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Choosing an appropriate grinding configuration is important for conceptual design. Here are some things to consider when making the choice between an HPGR-ball mill circuit and a SAG-ball mill circuit.

Work index ratios

Having a hard ore is not a valid reason for choosing an HPGR circuit, the ore must be hard in a certain way. More specifically, it should have a rod mill work index greater than the ball mill work index, and a ball mill work index below 20 metric units:

WiSignature HPGR.png

A SAG-amenable ore has the opposite orientation, the rod mill work index should be equal to, or less than the ball mill work index. Ajax is a British Columbia copper porphyry with a strong signal that it would make an efficient SAG circuit.

WiSignature Ajax.png

A low crushing work index is helpful for SAB and SABC circuits, as in the Ajax example.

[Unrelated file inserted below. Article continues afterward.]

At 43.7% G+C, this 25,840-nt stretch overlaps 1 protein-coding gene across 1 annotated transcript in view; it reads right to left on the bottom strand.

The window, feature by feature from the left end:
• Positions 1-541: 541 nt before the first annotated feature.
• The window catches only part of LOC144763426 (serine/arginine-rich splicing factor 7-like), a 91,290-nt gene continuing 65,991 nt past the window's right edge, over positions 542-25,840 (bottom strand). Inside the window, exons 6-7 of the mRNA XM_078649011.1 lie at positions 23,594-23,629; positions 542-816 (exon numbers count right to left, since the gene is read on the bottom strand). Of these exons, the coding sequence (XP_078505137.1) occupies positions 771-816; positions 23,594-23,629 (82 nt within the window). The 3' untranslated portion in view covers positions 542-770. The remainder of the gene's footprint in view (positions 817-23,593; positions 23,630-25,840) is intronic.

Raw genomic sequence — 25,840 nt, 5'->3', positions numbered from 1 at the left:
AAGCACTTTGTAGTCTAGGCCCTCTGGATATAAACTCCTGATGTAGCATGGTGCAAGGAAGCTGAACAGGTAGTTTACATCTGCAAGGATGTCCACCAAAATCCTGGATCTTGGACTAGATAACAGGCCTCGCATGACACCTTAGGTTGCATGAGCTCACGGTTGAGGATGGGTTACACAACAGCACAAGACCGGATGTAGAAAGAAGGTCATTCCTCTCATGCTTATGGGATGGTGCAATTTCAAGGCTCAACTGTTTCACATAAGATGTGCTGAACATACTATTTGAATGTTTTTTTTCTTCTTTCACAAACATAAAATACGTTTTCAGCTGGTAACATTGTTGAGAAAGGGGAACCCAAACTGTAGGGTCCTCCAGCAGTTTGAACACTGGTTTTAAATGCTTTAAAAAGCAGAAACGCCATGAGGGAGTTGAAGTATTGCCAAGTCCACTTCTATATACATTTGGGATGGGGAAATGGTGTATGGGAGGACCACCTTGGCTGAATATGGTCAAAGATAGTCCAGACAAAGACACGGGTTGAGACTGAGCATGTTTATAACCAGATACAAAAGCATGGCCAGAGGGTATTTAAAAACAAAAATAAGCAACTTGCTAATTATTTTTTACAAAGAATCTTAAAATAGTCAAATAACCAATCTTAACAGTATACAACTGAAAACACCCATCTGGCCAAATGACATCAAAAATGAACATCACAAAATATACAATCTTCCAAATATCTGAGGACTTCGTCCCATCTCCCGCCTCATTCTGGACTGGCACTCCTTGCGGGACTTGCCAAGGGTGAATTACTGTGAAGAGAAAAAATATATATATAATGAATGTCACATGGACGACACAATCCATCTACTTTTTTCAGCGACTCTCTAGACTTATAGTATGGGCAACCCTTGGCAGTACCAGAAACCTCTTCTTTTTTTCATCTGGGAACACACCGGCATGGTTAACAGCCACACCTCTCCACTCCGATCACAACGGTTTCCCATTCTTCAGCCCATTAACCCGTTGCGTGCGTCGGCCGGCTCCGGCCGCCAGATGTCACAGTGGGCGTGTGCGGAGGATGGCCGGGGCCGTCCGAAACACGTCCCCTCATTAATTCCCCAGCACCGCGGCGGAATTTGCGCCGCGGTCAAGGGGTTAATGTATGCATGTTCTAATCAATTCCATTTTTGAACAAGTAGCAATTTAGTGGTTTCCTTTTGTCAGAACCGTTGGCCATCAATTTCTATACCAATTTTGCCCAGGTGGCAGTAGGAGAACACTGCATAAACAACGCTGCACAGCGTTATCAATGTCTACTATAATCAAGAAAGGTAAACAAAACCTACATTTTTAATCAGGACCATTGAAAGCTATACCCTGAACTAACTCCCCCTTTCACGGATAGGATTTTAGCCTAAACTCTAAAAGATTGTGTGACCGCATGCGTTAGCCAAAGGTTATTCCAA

A project where the rod mill and ball mill work index values are similar, and where both are high can go either way. Example of this are Mt Milligan (SAG plant) and Tropicana (HPGR plant) where local conditions (E.g. price of power, climate) make the choice based on a financial evaluation.


Effect on the ball mill

HPGR and SAG mills are used to make feed for a ball mill. The HPGR usually has a coarser transfer size than a SAG, meaning it puts more load on the ball mill. The SAG mill's "phantom cyclone" effect is usually greater than the "microcracking" effect in an HPGR until you get to really hard material where both of these effects turn negative (industrial ball mill operating work index is greater than the laboratory ball mill work index).

If the ball mill work index is significantly higher than the rod mill work index (like the Ajax example, above), then HPGR is a poor choice.